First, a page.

Mez was born in Fort Campbell, a military base along the Tennesse and Kentucky state line. He says his parents, both soldiers in the U.S. Army, equipped him with discipline and tradition, but—rappers themselves—they didn't limit his interest in hip-hop. These days, only his mother wants anything to do with Mez's musical growth. "My dad doesn't really listen to my music or like talking about it," he says. But Mez recalls happier days at cookouts, when his father introduced him to outspoken hip-hop. It quickly became part of his lifestyle.
"I remember my first day on the way to elementary school, listening to [The Notorious B.I.G.'s] 'Ten Crack Commandments.' My dad didn't really mind that we listened to crazy lyrics," he says. "That's one of my most vivid memories. I had on the Barney book bag and a Fila sweatsuit, walking into class singing that song."
The Paraplegics is Mez's most unapologetically personal work to date. His first mixtape, last year's LLTK (Long Live the King), was about proving his microphone skills to battle rap-hungry anticipators.
"I just wanted to prove to people that I was good at rapping. I just recorded over some industry beats," he said. "I didn't know anything about blogs, Internet buzz. Luckily some of those songs were featured on some real big websites."
That mixtape laid important groundwork for the more discerning and intimate Paraplegics. Thanks to a random MySpace friendship, Mez first collaborated with 24-year-old producer Commissioner Gordon, or Sam Pilard. Having just returned to North Carolina from music engineering school in Seattle, Pilard was in the early stages of a project with hip-hop legend Big Daddy Kane when Mez came home to Raleigh after finishing his sophomore year at N.C. A&T in Greensboro. The two began work on The Paraplegics, even using a rejected Big Daddy Kane beat—the flute-laced backbone to the war-ready manifesto "Move"—for the album.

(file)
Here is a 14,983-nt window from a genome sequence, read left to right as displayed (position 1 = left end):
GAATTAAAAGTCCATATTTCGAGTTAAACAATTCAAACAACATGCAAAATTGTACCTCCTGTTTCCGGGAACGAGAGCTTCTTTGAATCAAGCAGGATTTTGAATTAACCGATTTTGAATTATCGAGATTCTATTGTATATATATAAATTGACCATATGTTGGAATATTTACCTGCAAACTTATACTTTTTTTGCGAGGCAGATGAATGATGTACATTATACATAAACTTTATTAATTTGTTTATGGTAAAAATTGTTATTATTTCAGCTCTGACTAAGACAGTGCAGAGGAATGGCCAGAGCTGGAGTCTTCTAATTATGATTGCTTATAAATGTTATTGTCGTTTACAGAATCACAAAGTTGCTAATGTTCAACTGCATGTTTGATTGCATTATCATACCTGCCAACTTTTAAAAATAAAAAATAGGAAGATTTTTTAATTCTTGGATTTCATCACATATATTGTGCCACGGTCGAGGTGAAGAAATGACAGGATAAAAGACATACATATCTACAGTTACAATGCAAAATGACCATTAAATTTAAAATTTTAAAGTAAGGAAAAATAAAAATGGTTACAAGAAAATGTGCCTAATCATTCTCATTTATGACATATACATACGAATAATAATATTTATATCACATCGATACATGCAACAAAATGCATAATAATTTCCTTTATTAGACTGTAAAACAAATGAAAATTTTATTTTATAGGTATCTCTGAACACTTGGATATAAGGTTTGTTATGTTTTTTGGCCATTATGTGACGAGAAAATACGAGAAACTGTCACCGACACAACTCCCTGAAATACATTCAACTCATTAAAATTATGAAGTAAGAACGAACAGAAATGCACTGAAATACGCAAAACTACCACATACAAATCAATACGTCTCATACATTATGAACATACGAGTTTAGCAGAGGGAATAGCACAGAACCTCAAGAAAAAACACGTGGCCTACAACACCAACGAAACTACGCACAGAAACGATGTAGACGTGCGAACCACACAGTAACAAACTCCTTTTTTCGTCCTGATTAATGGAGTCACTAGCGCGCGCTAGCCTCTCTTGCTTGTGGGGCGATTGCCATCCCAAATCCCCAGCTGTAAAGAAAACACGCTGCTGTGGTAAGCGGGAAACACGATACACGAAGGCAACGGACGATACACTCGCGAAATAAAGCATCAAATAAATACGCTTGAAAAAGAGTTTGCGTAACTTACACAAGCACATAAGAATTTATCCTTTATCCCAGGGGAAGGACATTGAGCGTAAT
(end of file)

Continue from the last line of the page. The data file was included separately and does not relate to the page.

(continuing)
The result's chief strength, then, is the exciting birth of two hip-hop rookies into a scene struggling to find a new identity that's neither anchored to 9th Wonder's boom-bap nor the state's Bible Belt bounce. Rather, it's an attempt to meld insightful lyricism with orchestral, asphalt funk, independent of everything in its vicinity. Maybe this collaboration proves to be a one-off, but it feels a lot like a starting point.
"One of the most important things about rapping is the sound of the emcee's voice," Pilard says about Mez's scratchy, bass-filled enunciation. "You have to have a warm sound. Rap comes pretty natural with Mez. He has a certain ease—very advanced and mature."
Before he releases his debut solo album, Mez will finish two more collaborative projects—first with Kooley High producer Sinopsis and then with DJ Prince. "I don't really want to release my first official album and have it be overlooked. That would really hurt my feelings," says Mez, chuckling slightly as if to suggest he's exaggerating or joking. But it's apparent that he's serious about avoiding publicity and performance pitfalls.
Onstage at Five Star, Mez mixes the veteran work ethic of an old soul with youthful enthusiasm. He bounces around as if permanently affixed to a pogo stick, cheering on Commissioner Gordon as he works in some of his new beats from his drum machine.
Afterward, Mez stands outside on the sidewalk, sporting a bright new pair of Ken Griffey Jr. sneakers, thanking everyone for coming to the show.
"I got an encore ready, if they start yelling for one," he'd said at dinner. "I got some songs in the cut. If y'all want more, I got you."